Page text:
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WISE mission completes first glance through universe
BY STEPHEN CLARK
SPACEFLIGHT NOW

Posted: July 18, 2010


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The WISE infrared telescope finished surveying the universe Saturday, but its $320 million mission will continue until its funding and hydrogen coolant run out later this year.


WISE captured this mosaic of the Pleiades star cluster in a web of cold dust. Credit: NASA/JPL-Caltech/UCLA
 
Launched from California last December, NASA's Wide-field Infrared Survey Explorer has slowly scanned the sky since January, uncovering faraway galaxies, stars and dark asteroids that could threaten Earth.

"Like a globe-trotting shutterbug, WISE has completed a world tour with 1.3 million slides covering the whole sky," said Edward Wright, mission's principal investigator at the University of California, Los Angeles.

WISE is designed to find unseen luminous galaxies, ultra-cool brown dwarfs, and asteroids beyond the observing limit of ground telescopes.

It has already spotted 25,000 new asteroids, most of them in the main belt between Mars and Jupiter, but more than 90 of WISE's asteroid discoveries are on tracks that could threaten Earth.

WISE has also tracked more than a dozen new comets traveling in the distant solar system, according to NASA.

"WISE is filling in the blanks on the infrared properties of everything in the universe from nearby asteroids to distant quasars," said Peter Eisenhardt, project scientist for WISE at the Jet Propulsion Laboratory in Pasadena, Calif. "But the most exciting discoveries may well be objects we haven't yet imagined exist."

The six-month survey wrapped up Saturday, but it will map half the sky again until WISE runs out of chilly solid hydrogen cooolant.

WISE's infrared detectors are kept inside a hydrogen-filled cryostat, exposing parts of the telescope to frigid temperatures as low as 8 Kelvin, or -447 degrees Fahrenheit.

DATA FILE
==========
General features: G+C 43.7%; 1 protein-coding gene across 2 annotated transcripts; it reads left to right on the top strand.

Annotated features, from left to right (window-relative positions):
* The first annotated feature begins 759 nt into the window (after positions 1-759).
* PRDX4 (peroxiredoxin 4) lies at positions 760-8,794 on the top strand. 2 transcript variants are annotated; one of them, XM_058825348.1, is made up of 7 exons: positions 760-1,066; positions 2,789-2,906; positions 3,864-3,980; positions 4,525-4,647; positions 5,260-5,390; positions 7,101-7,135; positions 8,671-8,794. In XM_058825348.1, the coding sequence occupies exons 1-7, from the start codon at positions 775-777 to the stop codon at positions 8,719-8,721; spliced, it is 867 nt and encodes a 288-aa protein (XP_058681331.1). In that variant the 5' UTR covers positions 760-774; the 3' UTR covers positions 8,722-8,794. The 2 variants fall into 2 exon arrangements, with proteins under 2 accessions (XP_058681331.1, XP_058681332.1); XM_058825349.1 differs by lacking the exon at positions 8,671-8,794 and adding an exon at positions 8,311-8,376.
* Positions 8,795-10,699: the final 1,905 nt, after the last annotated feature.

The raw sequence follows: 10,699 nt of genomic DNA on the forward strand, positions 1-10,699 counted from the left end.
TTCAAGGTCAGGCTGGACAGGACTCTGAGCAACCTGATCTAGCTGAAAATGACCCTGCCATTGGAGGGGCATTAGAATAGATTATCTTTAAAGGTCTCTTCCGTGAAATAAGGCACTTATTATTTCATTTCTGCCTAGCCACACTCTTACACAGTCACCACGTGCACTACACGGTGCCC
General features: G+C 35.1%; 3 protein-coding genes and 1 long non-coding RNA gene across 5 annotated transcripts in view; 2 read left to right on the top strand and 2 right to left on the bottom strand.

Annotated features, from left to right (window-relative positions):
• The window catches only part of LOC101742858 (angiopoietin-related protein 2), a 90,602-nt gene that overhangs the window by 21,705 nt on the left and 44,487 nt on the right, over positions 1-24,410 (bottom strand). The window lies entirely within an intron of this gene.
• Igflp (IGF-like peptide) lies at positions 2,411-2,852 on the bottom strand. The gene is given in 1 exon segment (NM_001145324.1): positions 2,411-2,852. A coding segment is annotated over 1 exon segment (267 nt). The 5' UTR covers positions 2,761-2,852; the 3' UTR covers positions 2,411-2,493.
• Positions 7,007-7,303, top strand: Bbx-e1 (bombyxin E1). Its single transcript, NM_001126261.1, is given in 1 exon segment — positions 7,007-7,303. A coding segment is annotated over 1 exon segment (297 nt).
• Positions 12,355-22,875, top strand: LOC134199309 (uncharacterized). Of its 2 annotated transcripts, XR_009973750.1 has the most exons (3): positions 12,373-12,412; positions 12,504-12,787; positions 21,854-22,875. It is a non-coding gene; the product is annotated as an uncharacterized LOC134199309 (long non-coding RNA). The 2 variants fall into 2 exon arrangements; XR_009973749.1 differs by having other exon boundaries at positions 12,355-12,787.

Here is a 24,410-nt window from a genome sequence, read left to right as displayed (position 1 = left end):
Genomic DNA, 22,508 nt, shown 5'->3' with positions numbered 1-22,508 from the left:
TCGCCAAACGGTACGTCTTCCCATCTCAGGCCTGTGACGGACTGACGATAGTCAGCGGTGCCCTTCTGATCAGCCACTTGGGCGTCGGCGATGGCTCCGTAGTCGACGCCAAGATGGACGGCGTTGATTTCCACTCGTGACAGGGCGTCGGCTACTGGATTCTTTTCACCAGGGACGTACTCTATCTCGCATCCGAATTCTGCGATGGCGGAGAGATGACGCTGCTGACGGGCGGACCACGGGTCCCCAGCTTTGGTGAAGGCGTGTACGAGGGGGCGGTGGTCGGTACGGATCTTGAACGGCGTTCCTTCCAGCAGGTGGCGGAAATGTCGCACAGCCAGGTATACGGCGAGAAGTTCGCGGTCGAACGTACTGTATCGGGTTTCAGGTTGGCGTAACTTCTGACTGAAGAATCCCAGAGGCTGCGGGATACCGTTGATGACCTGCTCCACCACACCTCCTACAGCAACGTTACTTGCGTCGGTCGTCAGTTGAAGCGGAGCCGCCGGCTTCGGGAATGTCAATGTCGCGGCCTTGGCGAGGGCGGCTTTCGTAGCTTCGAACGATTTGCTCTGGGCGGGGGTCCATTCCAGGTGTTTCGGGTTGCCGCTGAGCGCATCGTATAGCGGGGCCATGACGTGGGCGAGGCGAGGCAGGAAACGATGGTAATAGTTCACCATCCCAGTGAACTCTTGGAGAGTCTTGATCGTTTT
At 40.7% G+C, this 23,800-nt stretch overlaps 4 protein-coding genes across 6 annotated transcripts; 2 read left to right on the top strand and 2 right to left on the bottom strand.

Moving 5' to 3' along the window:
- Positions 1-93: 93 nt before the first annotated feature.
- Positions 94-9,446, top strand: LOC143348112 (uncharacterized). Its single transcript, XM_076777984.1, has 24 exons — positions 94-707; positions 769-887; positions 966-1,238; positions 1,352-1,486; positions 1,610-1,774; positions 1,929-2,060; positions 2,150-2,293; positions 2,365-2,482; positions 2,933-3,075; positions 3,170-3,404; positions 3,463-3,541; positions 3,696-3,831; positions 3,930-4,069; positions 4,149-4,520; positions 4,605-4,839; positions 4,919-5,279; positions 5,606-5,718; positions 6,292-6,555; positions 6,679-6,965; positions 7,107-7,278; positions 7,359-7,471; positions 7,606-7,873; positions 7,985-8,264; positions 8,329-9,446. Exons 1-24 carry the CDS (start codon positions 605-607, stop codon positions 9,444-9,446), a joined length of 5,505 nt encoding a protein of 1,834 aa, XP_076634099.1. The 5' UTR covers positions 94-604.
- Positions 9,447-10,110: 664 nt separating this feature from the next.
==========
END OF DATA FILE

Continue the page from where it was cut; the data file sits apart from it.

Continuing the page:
But the frozen hydrogen is gradually sublimating, or turning from a solid to a gas, putting WISE's sky scans on the clock. The spacecraft launched with about 35 pounds of hydrogen, and the latest estimates show WISE will run out sometime in November, slightly later than expected, according to Wright.

"The predicted lifetime has grown a bit, so we now anticipate lasting until November," Wright said.


Artist's concept of the WISE spacecraft. Credit: NASA/JPL-Caltech
 
WISE should see half the sky again by November, according to NASA. Officials plan to end the mission when the coolant is gone, meaning WISE will complete one-and-a-half surveys of the infrared universe.

The satellite takes pictures of the sky in strips as it circles Earth, and the planet's orbit around the sun exposes WISE to different parts of the universe.

Wright and other mission scientists proposed continuing the WISE mission after November, when the satellite's 16-inch telescope could still observe the universe in two of its four wavelengths, even without the hydrogen cooling agent.

The telescope's focal plane is predicted to rise to 72 Kelvin, or -330 degrees Fahrenheit, once the hydrogen sublimates. Scientists say WISE could still view the universe in near-infrared light at such temperatures.

The so-called "warm phase" proposal would have extended WISE's mission for three more months, permitting the satellite to finish its second all-sky survey with half its imaging power.

But NASA's 2010 Astrophysics Senior Review Committee recommended not funding the extended mission, saying it was "impressed with the promise of the cryogenic mission" but "did not find adequate scientific justification in the proposal for the cost" of the warm phase operations.

"We are not planning a warm phase," Wright told Spaceflight Now. "But we are discussing several decommissioning options."

Wright did not discuss the decommissioning options or say whether WISE could continue some observations past November.

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